4 Marathon Training Phases You Need to Schedule for Better Times

marathon training phases

In this post I want to introduce you to 4 marathon training phases that have helped runners I work with get fitter faster without suffering from the monotony found in so many schedules. 

What running workouts motivate you the most, during your marathon training schedule?

For many, it's the simplicity of those marathon workouts where you just put on your kit, lace up your trainers, forget about the watch and just do it!

For others, endurance training workouts quickly trigger boredom, and they thrive instead from rising to the challenges of sprint workouts or hill training.

Marathon Motivation Needs Variety!

Maintaining marathon motivation usually comes down to having a running workout plan that accelerate your fitness and gives you some physical and mental respite along the way.

Variety is vital, not only to keep you committed to your marathon training schedule, but also by ensuring that the exercise stimulus subtly changes each time to maintain workout progression.

Resistance can, however, run deep due to the limiting beliefs of some highly driven marathon runners.

Attitudes that quickly lead to the tell-tale symptoms of injury or burnout.​

Indeed, I often shudder when I review the punishing yet dull training logs of some of the mileage-fixated clients I start working with!

symptoms of overtraining

Ok, so there may be less adrenaline involved in marathon running than bungee jumping. Nevertheless, you probably need some help if your biggest thrill is adding an extra mile to that same old running route so you can boast a new weekly mileage peak!

The impact of this training tedium on performance isn't any more exciting. Yes, fitness increases initially, before quickly hitting a plateau, leaving your body desperate for a new challenge.

Marathon Success Also Needs Structure

You can, however, have so much variety in your marathon training schedule that it's no longer progressive or even suitable for full marathon training!

What you shouldn't do is browse through the running magazines, and have a scatter gun blast through all the weird and wonderful training workouts 'on offer'...

The blunt truth is that most of them will be totally inappropriate for your current level of fitness and where you are in your marathon training plan.​

So what's the answer?​

It's to...

Maximise your training variety within 3-4 progressive phases that move you towards peak fitness on marathon day!

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The posh term for this is periodization training. While originally devised for strength training, the principle of periodization is just as effective for your marathon training schedule.

Before we get into specifics let's demystify some of the jargon...

The macrocycle is ​the equivalent of your 16 week marathon training plan, or whatever time period you set to prepare for a marathon.

A mesocycle is a distinct phase in your marathon preparation designed to achieve a broad fitness objective, and...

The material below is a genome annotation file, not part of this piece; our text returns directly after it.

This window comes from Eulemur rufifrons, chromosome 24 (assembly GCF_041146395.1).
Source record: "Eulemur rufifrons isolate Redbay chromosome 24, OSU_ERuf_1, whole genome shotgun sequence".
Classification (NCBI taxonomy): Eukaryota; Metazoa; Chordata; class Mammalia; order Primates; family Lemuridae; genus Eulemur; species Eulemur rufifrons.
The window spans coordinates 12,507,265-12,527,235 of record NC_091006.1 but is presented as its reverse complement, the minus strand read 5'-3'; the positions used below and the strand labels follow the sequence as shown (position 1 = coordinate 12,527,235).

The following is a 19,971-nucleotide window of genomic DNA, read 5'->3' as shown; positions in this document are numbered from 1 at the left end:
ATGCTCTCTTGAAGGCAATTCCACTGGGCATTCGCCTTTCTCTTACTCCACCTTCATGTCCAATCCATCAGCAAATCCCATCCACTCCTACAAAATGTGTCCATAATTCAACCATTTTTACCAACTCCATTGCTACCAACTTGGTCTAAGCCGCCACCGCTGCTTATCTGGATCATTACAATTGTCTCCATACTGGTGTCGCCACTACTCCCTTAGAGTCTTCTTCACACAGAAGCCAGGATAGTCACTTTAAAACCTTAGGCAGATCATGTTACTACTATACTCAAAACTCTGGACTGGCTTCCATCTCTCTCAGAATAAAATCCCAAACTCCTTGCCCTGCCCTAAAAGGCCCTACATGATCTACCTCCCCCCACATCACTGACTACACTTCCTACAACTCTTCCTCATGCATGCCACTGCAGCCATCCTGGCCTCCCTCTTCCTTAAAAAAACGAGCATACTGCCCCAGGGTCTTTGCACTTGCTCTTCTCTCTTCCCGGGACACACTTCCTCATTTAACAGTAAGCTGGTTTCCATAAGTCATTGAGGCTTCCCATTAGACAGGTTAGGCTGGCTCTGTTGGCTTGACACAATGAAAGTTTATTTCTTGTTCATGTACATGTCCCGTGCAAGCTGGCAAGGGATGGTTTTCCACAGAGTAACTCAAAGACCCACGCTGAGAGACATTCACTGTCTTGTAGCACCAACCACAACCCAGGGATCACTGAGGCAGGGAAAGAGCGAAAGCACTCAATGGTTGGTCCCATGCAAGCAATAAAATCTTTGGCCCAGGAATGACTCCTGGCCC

A microcycle is a short block of workouts within a phase such a training week or practice race taper.​

This short video clip summarises how to incorporate training phases and blocks into your marathon training plan:

Marathon Training Phases

marathon training phases

I've developed my own marathon training phases for you...

They firstly recognise that your marathoner body is a temple...

And they're also inspired by the first ever marathon...

first ever marathon

The 26.2 miles the Ancient Greek Pheidippides ran from the plains of Marathon to the temples in Athens to announce a famous battle victory.​

Base Training: Time | Terrain | Technique

base training

​Admittedly, your quest for variety starts somewhat less heroically, as you establish the fitness base needed for the more demanding marathon-specific training...

The focus here is on time spent running rather than pace.

This provides the basic conditioning you need to withstand more demanding training later in your marathon training calendar.

This should not, however, condemn you to weeks of training monotony. It's a great opportunity to vary the terrain you train on. Get your marathon mojo back by running off-road along scenic trails, cliff paths or in parkland.​

trail running

That's why I call this part of your marathon training the Trail Phase!​

Again, this protects your body against breakdown later in your marathon campaign by bringing more muscles into play.

​Cross-training will also improve your general aerobic fitness and add more variety. You could replace 20-25% of your running mileage with activities such as cycling, swimming and aqua jogging.

It's also a great opportunity to develop proper running technique ​to help you enjoy running faster with less risk of injury before your serious marathon training starts!

Transition: Strength | Stamina | Speed

strength training phases

Then, just before getting into peak marathon training you can inject some real variety into your workouts to move up to a higher level.

I call this the Steps Phase!​

This is where you introduce more strength work, stamina training and even speed work, having established an endurance training base.

This adds the finishing touches in your mini-campaign to be ready to benefit fully from doing specific marathon workouts​.